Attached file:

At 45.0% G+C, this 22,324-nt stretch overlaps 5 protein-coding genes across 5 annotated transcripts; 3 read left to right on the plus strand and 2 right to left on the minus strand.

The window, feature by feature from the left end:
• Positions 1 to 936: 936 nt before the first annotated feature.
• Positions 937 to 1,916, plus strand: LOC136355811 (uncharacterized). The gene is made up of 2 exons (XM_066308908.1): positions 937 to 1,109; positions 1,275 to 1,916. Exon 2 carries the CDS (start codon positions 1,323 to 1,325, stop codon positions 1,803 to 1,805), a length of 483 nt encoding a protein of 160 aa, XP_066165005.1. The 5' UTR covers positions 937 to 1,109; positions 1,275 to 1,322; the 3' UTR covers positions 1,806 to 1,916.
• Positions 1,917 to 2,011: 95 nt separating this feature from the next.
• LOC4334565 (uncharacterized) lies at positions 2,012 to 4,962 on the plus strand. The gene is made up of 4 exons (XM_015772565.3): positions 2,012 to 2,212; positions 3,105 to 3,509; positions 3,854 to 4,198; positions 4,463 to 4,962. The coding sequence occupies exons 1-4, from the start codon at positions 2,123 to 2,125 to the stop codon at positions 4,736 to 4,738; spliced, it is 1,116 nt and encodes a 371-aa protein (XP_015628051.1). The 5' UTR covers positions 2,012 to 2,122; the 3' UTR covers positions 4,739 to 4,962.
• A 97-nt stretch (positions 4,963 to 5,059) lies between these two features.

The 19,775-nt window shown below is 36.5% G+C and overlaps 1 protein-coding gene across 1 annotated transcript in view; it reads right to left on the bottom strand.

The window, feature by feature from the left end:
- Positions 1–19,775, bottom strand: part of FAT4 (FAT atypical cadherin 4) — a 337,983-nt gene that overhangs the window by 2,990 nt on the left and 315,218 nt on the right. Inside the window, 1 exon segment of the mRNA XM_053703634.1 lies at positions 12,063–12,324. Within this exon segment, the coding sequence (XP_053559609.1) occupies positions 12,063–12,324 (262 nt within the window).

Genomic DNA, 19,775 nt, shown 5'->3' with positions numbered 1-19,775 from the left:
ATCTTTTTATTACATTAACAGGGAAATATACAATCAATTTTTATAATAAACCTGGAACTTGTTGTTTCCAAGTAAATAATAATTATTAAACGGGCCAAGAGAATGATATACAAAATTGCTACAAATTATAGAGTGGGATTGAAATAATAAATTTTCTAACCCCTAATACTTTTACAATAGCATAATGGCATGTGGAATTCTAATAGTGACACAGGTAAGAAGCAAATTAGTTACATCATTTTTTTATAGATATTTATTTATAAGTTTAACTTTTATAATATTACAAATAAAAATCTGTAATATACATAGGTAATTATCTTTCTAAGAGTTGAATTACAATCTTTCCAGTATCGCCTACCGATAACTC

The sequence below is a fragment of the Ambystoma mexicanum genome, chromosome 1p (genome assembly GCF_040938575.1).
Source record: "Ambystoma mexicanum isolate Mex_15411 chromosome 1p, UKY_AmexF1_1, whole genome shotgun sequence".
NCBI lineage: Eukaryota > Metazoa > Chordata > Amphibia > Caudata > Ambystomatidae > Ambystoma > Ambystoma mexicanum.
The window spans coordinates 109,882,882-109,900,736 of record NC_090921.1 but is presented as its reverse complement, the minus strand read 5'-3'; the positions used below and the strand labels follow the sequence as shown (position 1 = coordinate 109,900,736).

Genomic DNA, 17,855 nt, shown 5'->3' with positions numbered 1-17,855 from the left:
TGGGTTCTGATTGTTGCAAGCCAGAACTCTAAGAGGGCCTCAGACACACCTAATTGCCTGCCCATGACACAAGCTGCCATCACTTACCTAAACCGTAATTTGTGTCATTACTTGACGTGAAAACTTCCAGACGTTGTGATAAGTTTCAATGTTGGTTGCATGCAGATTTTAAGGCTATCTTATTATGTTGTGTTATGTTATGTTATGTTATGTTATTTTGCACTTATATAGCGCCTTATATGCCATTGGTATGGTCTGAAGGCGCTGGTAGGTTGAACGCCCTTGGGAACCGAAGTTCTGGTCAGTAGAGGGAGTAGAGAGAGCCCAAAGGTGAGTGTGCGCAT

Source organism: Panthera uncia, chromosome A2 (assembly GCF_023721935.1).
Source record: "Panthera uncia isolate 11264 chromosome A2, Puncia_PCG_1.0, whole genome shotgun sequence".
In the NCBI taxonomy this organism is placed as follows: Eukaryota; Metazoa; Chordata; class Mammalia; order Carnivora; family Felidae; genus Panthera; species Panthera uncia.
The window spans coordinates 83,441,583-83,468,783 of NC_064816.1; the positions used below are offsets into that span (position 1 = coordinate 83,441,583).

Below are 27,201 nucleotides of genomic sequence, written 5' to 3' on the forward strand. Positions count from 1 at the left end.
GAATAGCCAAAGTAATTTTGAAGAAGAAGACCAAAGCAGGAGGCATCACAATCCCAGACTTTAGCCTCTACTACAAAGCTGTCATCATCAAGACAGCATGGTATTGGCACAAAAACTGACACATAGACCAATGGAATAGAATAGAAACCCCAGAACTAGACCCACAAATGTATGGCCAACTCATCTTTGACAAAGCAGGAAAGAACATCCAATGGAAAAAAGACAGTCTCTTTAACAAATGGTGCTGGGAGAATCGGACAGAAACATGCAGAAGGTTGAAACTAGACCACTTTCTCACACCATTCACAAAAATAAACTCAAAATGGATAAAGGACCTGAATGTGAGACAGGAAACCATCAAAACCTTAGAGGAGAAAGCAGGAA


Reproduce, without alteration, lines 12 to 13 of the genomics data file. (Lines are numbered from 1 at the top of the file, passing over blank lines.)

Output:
ATCTTTTTATTACATTAACAGGGAAATATACAATCAATTTTTATAATAAACCTGGAACTTGTTGTTTCCAAGTAAATAATAATTATTAAACGGGCCAAGAGAATGATATACAAAATTGCTACAAATTATAGAGTGGGATTGAAATAATAAATTTTCTAACCCCTAATACTTTTACAATAGCATAATGGCATGTGGAATTCTAATAGTGACACAGGTAAGAAGCAAATTAGTTACATCATTTTTTTATAGATATTTATTTATAAGTTTAACTTTTATAATATTACAAATAAAAATCTGTAATATACATAGGTAATTATCTTTCTAAGAGTTGAATTACAATCTTTCCAGTATCGCCTACCGATAACTC

The sequence below is a fragment of the Ambystoma mexicanum genome, chromosome 1p (genome assembly GCF_040938575.1).